What is Universal Artificial Intelligence

Machine Learning: A Universal Formula for Intelligence

Paths to Universal Intelligence
  1. Computers are not only better at arithmetic and searching through databases than humans. They also outperform us when it comes to board and quizzing games and even drive their own cars.

  2. However, they provide these services in completely different ways than a human and therefore cannot provide any information about the human way of thinking.

  3. A new concept combines intelligence with the ability to compress data. This should make human and machine intelligence easier to measure and compare.

What is intelligence As psychologists have long known, this central term in their science is difficult to pin down, and current intelligence tests ask about a mix of skills. The American psychologist Howard Gardner went so far in his 1983 book "Frames of Mind" (German: "Farewell to the IQ") to claim that there is not a single intelligence, but many different forms. The idea flatters our ego, especially when we cannot boast of a high IQ: the more special intelligence there are, the greater our chance of shining in at least one of them. At the same time, Gardner's concept met with fierce opposition from experts.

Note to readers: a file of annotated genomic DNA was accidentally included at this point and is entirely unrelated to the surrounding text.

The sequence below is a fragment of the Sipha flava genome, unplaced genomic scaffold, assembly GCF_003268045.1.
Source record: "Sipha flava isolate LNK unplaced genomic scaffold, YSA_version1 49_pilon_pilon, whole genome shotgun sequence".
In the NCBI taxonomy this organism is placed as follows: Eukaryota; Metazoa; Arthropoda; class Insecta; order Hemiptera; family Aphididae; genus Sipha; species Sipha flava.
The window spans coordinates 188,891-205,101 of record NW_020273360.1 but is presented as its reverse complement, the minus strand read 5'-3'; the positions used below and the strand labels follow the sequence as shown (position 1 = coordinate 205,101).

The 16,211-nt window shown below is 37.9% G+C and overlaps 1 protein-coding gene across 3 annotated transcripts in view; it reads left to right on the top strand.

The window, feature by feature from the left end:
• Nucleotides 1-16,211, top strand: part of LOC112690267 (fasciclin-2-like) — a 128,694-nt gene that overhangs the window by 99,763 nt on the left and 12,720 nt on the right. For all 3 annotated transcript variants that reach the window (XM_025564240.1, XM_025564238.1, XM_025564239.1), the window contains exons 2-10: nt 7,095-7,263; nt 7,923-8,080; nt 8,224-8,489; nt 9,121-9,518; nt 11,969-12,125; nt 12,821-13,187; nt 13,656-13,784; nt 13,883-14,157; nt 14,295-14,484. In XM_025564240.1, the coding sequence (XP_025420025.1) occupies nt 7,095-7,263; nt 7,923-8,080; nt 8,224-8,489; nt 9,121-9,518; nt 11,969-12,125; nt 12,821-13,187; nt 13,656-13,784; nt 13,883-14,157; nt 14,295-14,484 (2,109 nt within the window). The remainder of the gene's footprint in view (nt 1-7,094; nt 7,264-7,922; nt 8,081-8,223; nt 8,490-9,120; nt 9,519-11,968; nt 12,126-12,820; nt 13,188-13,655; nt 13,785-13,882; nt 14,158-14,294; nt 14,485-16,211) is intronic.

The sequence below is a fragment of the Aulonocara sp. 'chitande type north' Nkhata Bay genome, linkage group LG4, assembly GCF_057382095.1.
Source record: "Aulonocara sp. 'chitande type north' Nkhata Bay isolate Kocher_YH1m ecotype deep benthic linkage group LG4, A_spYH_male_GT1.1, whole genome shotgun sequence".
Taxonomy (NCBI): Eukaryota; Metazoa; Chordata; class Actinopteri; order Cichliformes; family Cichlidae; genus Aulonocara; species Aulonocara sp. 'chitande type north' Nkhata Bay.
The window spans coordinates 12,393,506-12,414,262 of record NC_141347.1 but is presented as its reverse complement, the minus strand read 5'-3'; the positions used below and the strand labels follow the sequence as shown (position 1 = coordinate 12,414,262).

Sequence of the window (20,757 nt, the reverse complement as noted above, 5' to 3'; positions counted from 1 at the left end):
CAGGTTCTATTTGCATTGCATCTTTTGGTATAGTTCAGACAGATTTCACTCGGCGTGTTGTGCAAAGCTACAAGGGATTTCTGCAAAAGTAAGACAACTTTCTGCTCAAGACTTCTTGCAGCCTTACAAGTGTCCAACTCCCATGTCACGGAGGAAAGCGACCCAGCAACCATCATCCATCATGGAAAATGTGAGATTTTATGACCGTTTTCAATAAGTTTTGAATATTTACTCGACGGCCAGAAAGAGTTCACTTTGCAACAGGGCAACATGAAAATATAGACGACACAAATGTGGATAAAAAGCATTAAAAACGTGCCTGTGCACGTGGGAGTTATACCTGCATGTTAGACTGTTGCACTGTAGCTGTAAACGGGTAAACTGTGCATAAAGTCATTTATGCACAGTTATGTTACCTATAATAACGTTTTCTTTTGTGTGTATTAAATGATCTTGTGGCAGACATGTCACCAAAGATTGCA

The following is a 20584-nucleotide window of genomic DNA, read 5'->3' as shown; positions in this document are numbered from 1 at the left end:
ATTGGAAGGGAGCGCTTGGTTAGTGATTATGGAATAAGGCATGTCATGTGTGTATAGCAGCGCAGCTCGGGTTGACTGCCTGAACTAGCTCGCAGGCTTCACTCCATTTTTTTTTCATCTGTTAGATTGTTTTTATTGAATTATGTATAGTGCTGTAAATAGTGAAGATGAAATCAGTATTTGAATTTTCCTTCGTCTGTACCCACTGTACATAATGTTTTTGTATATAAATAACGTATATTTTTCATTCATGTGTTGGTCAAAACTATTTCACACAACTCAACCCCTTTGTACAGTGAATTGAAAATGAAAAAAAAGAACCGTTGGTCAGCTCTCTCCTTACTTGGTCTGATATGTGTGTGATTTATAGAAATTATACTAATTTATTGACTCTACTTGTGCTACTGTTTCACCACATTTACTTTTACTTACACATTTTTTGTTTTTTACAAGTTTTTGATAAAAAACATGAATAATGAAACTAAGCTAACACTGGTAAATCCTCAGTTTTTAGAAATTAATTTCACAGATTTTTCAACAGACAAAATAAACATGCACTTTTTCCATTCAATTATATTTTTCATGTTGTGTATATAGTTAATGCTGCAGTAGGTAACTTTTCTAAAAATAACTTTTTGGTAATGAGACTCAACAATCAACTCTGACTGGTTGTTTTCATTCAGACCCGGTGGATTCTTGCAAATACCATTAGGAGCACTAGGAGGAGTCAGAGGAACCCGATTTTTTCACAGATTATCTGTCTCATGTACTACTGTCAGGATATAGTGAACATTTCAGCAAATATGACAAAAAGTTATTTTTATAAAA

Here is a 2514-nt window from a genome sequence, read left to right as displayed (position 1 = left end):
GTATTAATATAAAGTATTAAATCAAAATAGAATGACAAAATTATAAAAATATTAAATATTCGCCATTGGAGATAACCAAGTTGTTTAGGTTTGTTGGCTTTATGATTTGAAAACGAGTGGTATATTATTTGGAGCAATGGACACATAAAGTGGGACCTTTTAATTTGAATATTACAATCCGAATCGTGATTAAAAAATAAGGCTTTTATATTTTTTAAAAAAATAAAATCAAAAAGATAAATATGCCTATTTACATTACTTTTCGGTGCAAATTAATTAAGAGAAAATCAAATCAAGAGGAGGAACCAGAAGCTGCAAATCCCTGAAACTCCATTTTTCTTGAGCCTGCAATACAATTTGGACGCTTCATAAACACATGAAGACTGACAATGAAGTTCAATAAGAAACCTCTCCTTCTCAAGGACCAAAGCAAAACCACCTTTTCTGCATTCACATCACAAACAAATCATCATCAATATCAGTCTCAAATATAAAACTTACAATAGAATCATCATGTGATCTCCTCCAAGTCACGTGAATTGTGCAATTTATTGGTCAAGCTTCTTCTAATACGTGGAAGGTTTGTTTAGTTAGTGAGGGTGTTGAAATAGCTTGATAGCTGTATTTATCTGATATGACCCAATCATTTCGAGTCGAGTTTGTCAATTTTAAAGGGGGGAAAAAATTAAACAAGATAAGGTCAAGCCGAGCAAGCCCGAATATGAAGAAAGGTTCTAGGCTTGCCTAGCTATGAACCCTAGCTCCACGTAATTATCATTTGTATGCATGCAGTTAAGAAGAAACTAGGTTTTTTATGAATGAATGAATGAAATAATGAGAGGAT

The discussion about the essence of intelligence is being nourished, as recently machines have been performing what the whole world would have without hesitation described as intelligent up to now. When the "Deep Blue" computer dethroned the then world chess champion Garry Kasparov in 1997, it was generally regarded as an epoch-making event. At the time, some commentators pointed out - as a consolation, so to speak - that the programs in the Go board game only showed astonishingly mediocre performance. But now the machines can take on the top players here too. In October 2015, a system developed by the company "DeepMind" succeeded in beating the reigning Go European champion, and shortly afterwards, in March 2016, even the currently world's best player Lee Sedol.

This article is contained in Brain & Mind 7/2016

Artificial intelligence (AI) is now unbeatable in checkers. Since 1994 no one has succeeded in defeating the Canadian program "Chinook"; it pursues an optimal strategy that cannot be further improved. According to game theory, there must be such a winning strategy for all games in this class. Calculating them for chess, however, seems to be impossible for decades to come ...